How shall we explain the disparity between the Great Fear of the government collecting minimal data and the almost unspoken reality that corporations have compiled massive data clouds about every user and every customer? I don’t know for sure. It could be a result of pissy-pants disillusionment over the Obama presidency based on overblown idealism, political ignorance and unrealistic expectations. It could be the consequence of an onslaught of fear-mongering from news outlets posting cavalcades of scare-headlines and misleading articles about NSA surveillance. Or it could be an increasingly evident paradigm shift in which the far-left is blending into fringe libertarian territory. I never thought it likely given libertarianism’s small government, states’ rights posture, but there it is.
Federal prosecutors filed espionage charges against alleged National Security Agency leaker Edward Snowden, officials familiar with the process said. Authorities have also begun the process of getting Snowden back to the United States to stand trial.
The officials did not describe the charges in detail because they’ve been filed under seal in federal court in Alexandria, Va. The documents are not publicly available.
According to officials, charges accuse Snowden of violating federal espionage laws by sharing classified documents with people who were not cleared to receive them. Charges also accuse him of stealing government property.
If only someone had told Edward Snowden that books have been written about what the NSA does. It’s a damn shame to see him spend years in prison for such ignorance.
The Patriot Act was signed on October 26, 2001 and this is what Glenn Greenwald wrote in the preface to his own book – his words, not mine…(emphasis IS mine)
This is not to say that I was not angry about the attacks. I believed that Islamic extremism posed a serious threat to the country, and I wanted an aggressive response from our government. I was ready to stand behind President Bush and I wanted him to exact vengeance on the perpetrators and find ways to decrease the likelihood of future attacks. During the following two weeks, my confidence in the Bush administration grew as the president gave a series of serious, substantive, coherent, and eloquent speeches that struck the right balance between aggression and restraint. And I was fully supportive of both the president’s ultimatum to the Taliban and the subsequent invasion of Afghanistan when our demands were not met. Well into 2002, the president’s approval ratings remained in the high 60 percent range, or even above 70 percent, and I was among those who strongly approved of his performance. […]
During the lead-up to the invasion, I was concerned that the hell-bent focus on invading Iraq was being driven by agendas and strategic objectives that had nothing to do with terrorism or the 9/11 attacks. The overt rationale for the invasion was exceedingly weak, particularly given that it would lead to an open-ended, incalculably costly, and intensely risky preemptive war. Around the same time, it was revealed that an invasion of Iraq and the removal of Saddam Hussein had been high on the agenda of various senior administration officials long before September 11. Despite these doubts, concerns, and grounds for ambivalence, I had not abandoned my trust in the Bush administration. Between the president’s performance in the wake of the 9/11 attacks, the swift removal of the Taliban in Afghanistan, and the fact that I wanted the president to succeed, because my loyalty is to my country and he was the leader of my country, I still gave the administration the benefit of the doubt. I believed then that the president was entitled to have his national security judgment deferred to, and to the extent that I was able to develop a definitive view, I accepted his judgment that American security really would be enhanced by the invasion of this sovereign country.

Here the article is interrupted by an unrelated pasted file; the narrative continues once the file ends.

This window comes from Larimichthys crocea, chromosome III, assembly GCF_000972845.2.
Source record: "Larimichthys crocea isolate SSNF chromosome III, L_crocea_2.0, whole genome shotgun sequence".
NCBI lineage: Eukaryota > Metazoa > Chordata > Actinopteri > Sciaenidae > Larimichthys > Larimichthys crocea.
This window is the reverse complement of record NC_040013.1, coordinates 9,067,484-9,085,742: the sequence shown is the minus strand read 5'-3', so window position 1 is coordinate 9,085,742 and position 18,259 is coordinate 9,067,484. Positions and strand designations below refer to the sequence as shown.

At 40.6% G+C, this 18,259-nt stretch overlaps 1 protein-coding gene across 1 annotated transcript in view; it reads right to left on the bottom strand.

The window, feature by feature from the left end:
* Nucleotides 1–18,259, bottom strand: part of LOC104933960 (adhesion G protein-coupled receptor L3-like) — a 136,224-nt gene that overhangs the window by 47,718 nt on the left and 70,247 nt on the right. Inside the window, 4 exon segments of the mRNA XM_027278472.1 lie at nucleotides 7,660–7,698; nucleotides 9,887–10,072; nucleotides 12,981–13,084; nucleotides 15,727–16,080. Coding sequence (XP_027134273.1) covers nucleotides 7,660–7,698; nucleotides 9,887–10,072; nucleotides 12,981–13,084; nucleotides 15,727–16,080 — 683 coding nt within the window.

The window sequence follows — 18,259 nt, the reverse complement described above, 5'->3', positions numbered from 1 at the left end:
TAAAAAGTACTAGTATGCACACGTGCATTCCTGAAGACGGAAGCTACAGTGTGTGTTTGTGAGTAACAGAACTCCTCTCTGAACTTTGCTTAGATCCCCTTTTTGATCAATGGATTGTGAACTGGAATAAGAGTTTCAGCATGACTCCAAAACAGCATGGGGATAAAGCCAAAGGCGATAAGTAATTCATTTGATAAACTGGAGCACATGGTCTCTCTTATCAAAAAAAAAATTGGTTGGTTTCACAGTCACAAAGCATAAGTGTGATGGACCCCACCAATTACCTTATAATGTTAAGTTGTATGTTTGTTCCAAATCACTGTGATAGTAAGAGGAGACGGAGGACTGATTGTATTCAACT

While I was screaming at my TV and marching in the streets in protest of the Patriot Act, the Afghanistan War and later the Iraq War, Glenn Greenwald “was ready to stand behind President Bush” and wanted to “exact VENGEANCE on the perpetrators.” And he “believed then that the president was entitled to have his national security judgement deferred to”, which of course included the passage of The Patriot Act on October 26, 2001.
So yeah, Glenn Greenwald, why exactly should I listen to him now?
The only decent copy I could find of this is from RussiaToday. For the record, I am not a communist.
The pundits can talk all day long, but they can’t dry up the sweat that was pouring out of Romney’s head as he choked, babbled and shook that Etch-A-Sketch yet one more time.
H/T to Little Green Footballs
UPDATE: Not intended to be an accurate photo! As Romney said, “Sauce for the goose is sauce for the gander.” LOL
Here is a screen grab I did of the actual debate, I wish I could find the couple of times that Mitt sucked the sweat off his upper lip. I’d like to make an animated GIF out of it. :)
The long and detailed New York Times piece entitled “Secret ‘Kill List’ Proves a Test of Obama’s Principles and Will” is causing a lot of stir on the left and the right.